11th Conference on Atmospheric Radiation and the 11th Conference on Cloud Physics

Monday, 3 June 2002: 11:00 AM
Aircraft measurements of spectral and broadband shortwave radiative fluxes during the Chesapeake Lighthouse and Aircraft Measurements for Satellites (CLAMS) experiment
William L. Smith Jr., NASA/LRC, Hampton, VA; and T. P. Charlock, C. K. Rutledge, T. Zhang, V. E. Roback, J. Redemann, and P. V. Hobbs
The Chesapeake Lighthouse and Aircraft Measurements for Satellites (CLAMS) field campaign was successfully executed over the middle Atlantic eastern seaboard from July 10-August 2, 2001. CLAMS is a radiative closure experiment designed to validate and improve EOS TERRA satellite data products, namely, radiative flux profiles retrieved from CERES (Clouds and Earth's Radiant Energy System) and aerosol properties retrieved from MISR (Multi-angle Imaging Spectro-Radiometer) and MODIS (MODerate Resolution Imaging Spectroradiometer). Central to CLAMS experimental strategy is the Chesapeake Lighthouse located in the Atlantic Ocean, 13 miles east of Virginia Beach near the mouth of the Chesapeake Bay and the site of an ongoing CERES Ocean Validation Experiment (COVE). An impressive suite of radiometric instrumentation operates continuously at COVE including BSRN radiometers, AERONET and an ocean scanning spectralphotometer to measure BRDF. Unlike a ship or bouy, the Chesapeake Lighthouse is a stable sea platform, elevated 25-40 meters above the sea surface, above the most intense sea spray and well offshore. Nevertheless, the measurement of upwelling radiation may be problematic owing to the possible effect of the platforms legs both directly (enhanced reflectance?) or indirectly (foam and bubble generator?). This paper focuses on analyses of the shortwave radiation measurements made from the NASA Langley OV-10 aircraft during CLAMS. The OV-10 aircraft is instrumented with commercial uplooking and downlooking broadband and spectral radiometers. The spectral radiometers are the Analytical Spectral Devices, Inc. Full-Range Fieldspec which measure hemispheric solar irradiance from 350-2200 nm with a resolution of 7-10 nm. During CLAMS, the OV-10 was primarily flown at low-altitude (100-600 ft) to characterize ocean optical properties in the vicinity of COVE and to compliment spectral BRDF measurements made from the Cloud Absorption Radiometer (CAR) aboard the University of Washington Convair-580. Broadband and spectral albedos derived from the aircraft data are compared to measurements from COVE to help understand the platform effects. The variabilitiy in ocean optical properties in the vicinity of COVE is also examined. Downwelling spectral irradiances are computed from MODTRAN and compared to the aircraft measurements. Finally, a shortwave spectral flux profile derived from the OV-10, CLAMS in-situ aerosol observations made from the Convair 580 and a radiative transfer model are used to determine the aerosol radiative forcing on CLAMS "golden day" (July 17), a day in which aerosol optical thickness was observed to be about 0.5 at 500 nm.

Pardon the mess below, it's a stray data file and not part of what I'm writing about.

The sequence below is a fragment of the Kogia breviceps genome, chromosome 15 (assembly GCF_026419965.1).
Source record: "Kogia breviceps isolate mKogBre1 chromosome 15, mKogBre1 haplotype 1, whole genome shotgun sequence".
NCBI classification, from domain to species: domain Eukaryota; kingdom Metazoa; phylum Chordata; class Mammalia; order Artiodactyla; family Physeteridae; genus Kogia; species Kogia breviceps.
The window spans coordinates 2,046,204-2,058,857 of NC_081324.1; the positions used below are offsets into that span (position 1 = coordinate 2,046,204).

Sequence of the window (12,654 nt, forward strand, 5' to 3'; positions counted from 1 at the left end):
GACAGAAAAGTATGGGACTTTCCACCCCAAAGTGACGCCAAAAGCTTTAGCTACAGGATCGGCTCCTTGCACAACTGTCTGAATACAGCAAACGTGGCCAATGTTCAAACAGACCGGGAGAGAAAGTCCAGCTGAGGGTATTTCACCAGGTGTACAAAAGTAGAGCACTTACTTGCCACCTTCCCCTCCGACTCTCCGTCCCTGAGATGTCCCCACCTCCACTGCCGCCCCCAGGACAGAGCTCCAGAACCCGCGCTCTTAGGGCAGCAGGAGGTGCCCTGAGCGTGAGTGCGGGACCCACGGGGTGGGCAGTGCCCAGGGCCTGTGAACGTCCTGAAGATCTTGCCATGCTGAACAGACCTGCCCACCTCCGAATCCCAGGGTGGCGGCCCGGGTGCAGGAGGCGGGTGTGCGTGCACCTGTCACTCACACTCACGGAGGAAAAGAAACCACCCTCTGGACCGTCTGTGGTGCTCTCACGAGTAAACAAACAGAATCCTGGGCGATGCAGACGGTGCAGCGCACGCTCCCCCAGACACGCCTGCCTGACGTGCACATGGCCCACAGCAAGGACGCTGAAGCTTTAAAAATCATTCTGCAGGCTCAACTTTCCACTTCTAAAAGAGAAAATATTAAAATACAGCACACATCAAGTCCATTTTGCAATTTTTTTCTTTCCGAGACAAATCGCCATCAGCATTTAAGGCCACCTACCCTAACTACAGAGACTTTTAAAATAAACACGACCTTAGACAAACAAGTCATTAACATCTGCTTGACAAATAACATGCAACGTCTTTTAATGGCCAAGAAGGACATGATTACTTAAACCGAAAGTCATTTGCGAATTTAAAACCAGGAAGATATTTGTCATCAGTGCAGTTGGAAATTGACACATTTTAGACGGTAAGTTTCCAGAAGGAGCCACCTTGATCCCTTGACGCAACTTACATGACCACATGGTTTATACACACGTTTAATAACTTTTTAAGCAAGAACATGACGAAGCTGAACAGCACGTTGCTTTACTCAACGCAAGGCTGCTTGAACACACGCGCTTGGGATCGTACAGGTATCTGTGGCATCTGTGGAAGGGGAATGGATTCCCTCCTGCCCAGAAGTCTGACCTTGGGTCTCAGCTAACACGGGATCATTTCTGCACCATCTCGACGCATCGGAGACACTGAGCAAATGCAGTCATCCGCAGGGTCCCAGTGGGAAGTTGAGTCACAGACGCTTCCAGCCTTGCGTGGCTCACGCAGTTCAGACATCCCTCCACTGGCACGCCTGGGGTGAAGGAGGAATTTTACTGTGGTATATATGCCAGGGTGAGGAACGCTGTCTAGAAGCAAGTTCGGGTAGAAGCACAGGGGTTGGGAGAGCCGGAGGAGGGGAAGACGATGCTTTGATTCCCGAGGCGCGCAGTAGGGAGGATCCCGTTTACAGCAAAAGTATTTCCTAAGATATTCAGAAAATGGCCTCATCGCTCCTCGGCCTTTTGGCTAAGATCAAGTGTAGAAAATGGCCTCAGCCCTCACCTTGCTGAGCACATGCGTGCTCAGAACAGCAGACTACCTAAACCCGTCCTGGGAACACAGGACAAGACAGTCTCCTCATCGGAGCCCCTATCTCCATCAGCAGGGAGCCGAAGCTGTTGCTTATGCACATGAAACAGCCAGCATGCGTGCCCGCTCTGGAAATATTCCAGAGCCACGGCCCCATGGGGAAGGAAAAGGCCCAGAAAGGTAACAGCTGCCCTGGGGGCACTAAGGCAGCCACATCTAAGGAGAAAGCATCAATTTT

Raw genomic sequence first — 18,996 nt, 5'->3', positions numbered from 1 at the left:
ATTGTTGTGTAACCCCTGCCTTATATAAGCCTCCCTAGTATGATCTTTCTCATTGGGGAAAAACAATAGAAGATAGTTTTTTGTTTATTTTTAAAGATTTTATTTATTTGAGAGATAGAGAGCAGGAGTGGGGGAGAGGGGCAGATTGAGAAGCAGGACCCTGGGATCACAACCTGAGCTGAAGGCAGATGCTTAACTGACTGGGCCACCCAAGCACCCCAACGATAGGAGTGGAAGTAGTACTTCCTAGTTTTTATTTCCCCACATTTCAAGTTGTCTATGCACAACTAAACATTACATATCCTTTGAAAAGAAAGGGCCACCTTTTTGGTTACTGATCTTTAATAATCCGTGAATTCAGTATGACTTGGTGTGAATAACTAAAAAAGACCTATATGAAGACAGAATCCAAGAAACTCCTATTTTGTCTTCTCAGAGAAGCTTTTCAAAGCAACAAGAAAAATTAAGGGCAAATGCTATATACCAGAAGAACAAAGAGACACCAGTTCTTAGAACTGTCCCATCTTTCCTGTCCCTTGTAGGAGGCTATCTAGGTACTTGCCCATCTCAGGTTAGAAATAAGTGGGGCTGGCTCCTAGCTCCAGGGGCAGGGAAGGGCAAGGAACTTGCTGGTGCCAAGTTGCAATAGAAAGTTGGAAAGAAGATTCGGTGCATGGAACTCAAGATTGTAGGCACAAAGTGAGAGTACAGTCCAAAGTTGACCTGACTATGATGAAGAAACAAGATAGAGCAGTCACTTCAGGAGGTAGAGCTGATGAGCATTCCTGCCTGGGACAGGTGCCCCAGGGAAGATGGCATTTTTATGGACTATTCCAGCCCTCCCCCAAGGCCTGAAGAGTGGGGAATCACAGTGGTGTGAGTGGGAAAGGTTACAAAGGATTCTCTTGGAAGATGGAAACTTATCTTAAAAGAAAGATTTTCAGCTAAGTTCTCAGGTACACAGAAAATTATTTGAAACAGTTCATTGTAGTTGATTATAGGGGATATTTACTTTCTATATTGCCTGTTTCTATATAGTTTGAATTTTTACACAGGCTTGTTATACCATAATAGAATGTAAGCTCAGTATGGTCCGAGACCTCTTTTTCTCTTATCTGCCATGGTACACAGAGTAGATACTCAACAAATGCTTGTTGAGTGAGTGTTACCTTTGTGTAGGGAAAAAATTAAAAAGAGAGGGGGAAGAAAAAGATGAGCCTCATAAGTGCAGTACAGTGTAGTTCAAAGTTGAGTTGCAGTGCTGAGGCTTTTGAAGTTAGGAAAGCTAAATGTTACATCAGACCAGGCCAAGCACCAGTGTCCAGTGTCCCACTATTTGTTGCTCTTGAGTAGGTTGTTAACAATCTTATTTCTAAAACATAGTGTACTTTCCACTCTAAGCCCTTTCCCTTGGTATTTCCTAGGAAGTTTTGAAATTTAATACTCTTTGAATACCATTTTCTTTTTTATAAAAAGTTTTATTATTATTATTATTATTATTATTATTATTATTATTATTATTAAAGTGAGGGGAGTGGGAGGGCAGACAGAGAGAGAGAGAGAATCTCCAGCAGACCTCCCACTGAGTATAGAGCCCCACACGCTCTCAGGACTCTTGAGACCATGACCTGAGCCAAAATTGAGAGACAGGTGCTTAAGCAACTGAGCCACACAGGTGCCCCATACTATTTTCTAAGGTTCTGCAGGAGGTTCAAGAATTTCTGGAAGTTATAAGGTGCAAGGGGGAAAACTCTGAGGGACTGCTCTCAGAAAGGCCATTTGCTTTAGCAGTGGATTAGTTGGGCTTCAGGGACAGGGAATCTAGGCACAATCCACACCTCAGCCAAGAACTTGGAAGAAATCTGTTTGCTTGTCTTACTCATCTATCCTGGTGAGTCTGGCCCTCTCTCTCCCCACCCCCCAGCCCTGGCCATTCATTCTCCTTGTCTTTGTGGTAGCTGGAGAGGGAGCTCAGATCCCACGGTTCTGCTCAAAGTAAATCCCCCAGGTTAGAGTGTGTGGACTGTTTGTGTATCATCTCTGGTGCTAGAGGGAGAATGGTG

Supplementary URL: